If you’d been reading F&SF over the past few years, you could have seen Paolo Bacigalupi’s explosion into print first-hand. Now Time Magazine has named The Windup Girl to the 10 best fiction books of the year, and Bacigalupi’s got a few other great reviews from the mainstream press as well.
Archive for February, 2010
This book delivers just what I expect from John Barnes. It’s a fast-paced adventure story with some humorous elements, and a bit of sex thrown in to spice it up. The adventure and slight libertarian slant make it easy to compare it to certain Heinlein works, while the sarcastic interplay between characters and interplanetary intrigue plot-line call to mind Keith Laumer and Lois McMaster Bujold.
The writing is brisk, and the story is always moving. This starts with the hero, Jan Jinnaka, graduating from “gen school”, with not quite the test scores to qualify for the prestigious Public Service Academy; the kidnap of his girlfriend, Sesh, who’s revealed to be an incognito foreign princess; and the further revelation that his uncle has been grooming him to become a super-spy. And so Jan’s off on a chase across the solar system to rescue Sesh from the vile Duke of Uranium, bent on driving humanity to an authoritarian future.
The Duke of Uranium is the set-up for a trilogy of Jan Jinnaka stories, and there are a few loose threads left hanging at the end; but the immediate plotline is entirely wrapped up—no cliff-hanger ending here.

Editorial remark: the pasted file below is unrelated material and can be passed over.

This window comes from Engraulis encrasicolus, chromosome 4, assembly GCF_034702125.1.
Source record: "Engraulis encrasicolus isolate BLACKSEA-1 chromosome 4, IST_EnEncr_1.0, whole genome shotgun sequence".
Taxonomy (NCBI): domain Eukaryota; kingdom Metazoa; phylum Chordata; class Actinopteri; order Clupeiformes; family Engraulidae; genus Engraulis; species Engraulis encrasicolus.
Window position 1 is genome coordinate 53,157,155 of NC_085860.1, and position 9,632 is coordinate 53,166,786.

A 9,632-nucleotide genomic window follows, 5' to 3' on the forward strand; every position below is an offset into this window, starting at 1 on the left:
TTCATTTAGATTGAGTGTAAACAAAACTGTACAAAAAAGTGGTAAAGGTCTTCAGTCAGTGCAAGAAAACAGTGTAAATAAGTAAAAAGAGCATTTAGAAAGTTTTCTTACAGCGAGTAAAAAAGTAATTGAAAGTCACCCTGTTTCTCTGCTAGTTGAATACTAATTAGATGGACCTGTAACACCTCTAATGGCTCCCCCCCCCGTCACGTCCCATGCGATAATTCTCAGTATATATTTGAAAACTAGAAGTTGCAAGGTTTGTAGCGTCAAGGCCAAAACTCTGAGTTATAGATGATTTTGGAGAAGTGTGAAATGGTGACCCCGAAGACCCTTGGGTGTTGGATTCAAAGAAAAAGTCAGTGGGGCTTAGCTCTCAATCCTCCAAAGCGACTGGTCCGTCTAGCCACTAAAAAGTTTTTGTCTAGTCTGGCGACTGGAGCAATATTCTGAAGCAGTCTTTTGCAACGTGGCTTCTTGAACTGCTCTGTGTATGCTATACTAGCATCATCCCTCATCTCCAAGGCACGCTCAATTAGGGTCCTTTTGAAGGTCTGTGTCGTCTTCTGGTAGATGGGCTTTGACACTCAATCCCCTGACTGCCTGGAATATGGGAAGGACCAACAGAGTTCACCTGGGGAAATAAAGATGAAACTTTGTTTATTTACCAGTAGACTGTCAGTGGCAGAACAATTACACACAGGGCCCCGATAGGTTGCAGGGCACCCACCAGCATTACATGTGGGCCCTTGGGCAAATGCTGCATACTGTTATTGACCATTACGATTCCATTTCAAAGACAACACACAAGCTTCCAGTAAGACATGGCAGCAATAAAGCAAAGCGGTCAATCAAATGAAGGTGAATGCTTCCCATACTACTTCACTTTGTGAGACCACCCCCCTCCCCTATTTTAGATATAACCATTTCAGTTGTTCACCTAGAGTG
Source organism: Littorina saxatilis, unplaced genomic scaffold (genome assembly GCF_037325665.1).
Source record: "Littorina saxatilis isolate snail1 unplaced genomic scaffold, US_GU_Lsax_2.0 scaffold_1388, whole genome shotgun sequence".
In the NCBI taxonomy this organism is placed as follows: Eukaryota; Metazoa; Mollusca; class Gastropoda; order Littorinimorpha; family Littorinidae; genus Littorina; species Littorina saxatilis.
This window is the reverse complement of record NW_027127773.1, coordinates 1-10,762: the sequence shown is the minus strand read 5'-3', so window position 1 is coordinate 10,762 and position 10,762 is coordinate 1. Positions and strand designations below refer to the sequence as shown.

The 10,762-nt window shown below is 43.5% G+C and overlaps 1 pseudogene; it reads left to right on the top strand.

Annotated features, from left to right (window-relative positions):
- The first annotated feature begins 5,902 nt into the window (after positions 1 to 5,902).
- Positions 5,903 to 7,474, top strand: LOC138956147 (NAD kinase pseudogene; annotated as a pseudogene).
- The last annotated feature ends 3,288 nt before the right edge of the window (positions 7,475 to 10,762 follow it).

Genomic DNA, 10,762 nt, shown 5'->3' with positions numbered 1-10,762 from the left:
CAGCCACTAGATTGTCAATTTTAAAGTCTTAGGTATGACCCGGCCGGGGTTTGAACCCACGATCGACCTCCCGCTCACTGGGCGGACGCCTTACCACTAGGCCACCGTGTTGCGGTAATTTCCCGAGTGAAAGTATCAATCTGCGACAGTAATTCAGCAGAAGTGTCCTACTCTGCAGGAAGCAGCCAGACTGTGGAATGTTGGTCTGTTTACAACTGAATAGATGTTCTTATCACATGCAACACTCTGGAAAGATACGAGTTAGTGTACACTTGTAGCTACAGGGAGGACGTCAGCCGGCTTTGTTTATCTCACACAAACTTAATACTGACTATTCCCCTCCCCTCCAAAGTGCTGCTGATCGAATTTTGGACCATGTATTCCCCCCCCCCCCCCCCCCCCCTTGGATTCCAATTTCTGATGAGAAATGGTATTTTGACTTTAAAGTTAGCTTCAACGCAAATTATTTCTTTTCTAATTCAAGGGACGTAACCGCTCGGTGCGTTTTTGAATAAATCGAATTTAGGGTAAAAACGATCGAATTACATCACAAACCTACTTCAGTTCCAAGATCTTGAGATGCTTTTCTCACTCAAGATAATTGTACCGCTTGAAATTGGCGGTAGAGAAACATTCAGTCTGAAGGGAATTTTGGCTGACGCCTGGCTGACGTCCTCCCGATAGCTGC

At some points, such as when Jan’s school friends and new friends from met aboard ship join together to buy up a spaceship and substantial military hardware, and appear as the cavalry over the horizon when Jan is about to fall into the clutches of the Duke’s minions, the plot may not stand too deep an inspection. And the Heinleinesque social lessons Barnes mixes in to the story are very much on the surface rather than deeply buried in the story. But the action is so constant that we’re not really stopping for a detailed analysis of the novel’s structure anyway, and the result is great entertainment.
“The long retreat”, Robert Reed A surreal story (like a lot of Reed’s work) about the last days of a bedraggled imperial court, fleeing military defeat. The name of the country is mysterious, and even its high command doesn’t know its borders. Everything, including the characters’ identities, is open to question. An excellent story, probably my favorite yet from Reed.